The Repository @ St. Cloud State

Open Access Knowledge and Scholarship

Date of Award


Culminating Project Type


Degree Name

Biological Sciences - Ecology and Natural Resources: M.S.




College of Science and Engineering

First Advisor

Heiko Schoenfuss

Second Advisor

Matthew Davis

Third Advisor

Michner Bender

Fourth Advisor

Richard Kiesling

Creative Commons License

Creative Commons License
This work is licensed under a Creative Commons Attribution-Noncommercial-No Derivative Works 4.0 License.

Keywords and Subject Headings

Sunfish, Contaminants, Septic Systems, Minnesota, Lakes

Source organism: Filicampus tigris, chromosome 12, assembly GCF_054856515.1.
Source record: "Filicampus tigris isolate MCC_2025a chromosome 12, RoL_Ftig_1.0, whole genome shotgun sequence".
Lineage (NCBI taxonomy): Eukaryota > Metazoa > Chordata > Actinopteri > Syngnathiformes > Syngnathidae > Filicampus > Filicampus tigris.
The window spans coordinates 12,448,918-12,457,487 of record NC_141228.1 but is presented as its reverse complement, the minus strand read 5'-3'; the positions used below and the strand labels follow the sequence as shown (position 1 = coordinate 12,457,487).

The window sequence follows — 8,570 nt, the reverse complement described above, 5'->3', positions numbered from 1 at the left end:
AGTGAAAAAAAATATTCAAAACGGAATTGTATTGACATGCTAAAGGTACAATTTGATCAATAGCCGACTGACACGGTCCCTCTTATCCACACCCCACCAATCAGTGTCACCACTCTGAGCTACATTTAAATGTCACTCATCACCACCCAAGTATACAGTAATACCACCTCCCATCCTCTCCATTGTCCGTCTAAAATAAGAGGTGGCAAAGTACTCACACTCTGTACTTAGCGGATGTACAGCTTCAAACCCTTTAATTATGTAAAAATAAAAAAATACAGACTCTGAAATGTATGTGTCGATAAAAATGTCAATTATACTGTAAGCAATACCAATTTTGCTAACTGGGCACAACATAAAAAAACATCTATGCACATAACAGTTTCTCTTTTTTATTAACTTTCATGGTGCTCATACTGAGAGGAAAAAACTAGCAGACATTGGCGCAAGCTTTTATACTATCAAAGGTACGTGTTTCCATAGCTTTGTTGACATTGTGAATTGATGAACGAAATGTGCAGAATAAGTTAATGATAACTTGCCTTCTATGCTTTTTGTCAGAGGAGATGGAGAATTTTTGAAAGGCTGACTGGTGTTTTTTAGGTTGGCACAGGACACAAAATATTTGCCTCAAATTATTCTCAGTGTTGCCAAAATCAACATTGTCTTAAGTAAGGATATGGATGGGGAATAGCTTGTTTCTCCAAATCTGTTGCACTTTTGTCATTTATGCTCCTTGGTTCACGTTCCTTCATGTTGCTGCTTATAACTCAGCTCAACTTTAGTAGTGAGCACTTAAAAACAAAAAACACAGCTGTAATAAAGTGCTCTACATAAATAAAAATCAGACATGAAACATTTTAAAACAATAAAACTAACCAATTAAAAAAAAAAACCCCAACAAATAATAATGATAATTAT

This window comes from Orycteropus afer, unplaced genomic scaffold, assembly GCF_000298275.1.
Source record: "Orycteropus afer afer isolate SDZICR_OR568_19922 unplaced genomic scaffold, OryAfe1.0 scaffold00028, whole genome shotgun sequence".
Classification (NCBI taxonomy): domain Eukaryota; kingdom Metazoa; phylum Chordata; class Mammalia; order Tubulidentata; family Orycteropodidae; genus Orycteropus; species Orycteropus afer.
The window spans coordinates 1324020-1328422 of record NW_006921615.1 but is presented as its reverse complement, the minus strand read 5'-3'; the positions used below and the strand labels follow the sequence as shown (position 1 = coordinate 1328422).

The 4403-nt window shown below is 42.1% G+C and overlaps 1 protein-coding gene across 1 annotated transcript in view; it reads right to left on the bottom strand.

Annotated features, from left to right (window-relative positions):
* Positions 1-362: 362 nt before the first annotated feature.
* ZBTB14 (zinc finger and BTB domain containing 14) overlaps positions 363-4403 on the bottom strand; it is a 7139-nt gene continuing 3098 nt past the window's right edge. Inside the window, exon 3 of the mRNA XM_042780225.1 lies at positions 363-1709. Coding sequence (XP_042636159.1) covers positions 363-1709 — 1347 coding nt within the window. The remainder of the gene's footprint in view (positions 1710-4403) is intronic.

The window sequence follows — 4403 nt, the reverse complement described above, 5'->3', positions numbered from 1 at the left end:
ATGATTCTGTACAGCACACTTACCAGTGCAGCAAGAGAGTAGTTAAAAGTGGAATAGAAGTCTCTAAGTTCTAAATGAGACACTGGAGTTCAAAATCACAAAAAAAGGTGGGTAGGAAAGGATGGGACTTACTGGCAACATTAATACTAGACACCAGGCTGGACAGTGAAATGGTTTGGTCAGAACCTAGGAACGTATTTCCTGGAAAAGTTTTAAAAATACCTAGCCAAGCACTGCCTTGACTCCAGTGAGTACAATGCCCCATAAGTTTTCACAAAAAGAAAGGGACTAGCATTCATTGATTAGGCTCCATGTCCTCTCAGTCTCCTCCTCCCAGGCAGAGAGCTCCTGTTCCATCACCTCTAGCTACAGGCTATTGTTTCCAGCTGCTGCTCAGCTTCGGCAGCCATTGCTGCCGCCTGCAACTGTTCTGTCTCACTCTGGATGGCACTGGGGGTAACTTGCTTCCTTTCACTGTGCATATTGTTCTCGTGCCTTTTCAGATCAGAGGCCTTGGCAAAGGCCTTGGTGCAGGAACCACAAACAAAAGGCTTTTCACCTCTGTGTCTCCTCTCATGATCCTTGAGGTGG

The potential of On-site Wastewater Treatment Systems (OWTSs) being a non-point source of contaminants into lake systems is a growing concern. Since many lakes are down gradient of OWTSs, the septic seepage easily contacts surrounding groundwater and enters the shallow waters though the hydrological process.It is also in these shallow areas that many native fish species spawn. Five study lakes were established that included two septic-influenced sites and two reference sites each. Water sampling throughout the early spring and summer established the presence and absence of Contaminants of Emerging Concerns (CECs) at each respective site. Adult male sunfish were collected off their spawning beds between May and July to explore the effects of these contaminants on the native fish species. The fish were euthanized and sampled for blood and internal organs. To explore the effects of these contaminants on the larval fathead minnow, a 21-day static renewal exposure was completed using groundwater collected from the same septic influenced and reference sites in each study lake. Following the 21-day exposures, larvae underwent behavioral testing that included the analysis of predator avoidance as well as feeding performance. Two CEC mixtures were also created from the water chemistry results to replicate seepage from different OWTSs. Adult sunfish and fathead minnows were exposed to these mixtures at a range of concentrations for a 21-day period. Larval fathead minnows were also exposed to these mixtures at the same concentrations. Laboratory exposures assessed the same endpoints as the resident male sunfish and larval groundwater exposures to observe if the same pathologies and behaviors would occur. The assessment of biological endpoints in resident sunfish and laboratory exposed sunfish and fathead minnows provides a rich data matrix to test the hypothesis that septic seepage causes adverse health effects in resident fish populations in northern lakes.



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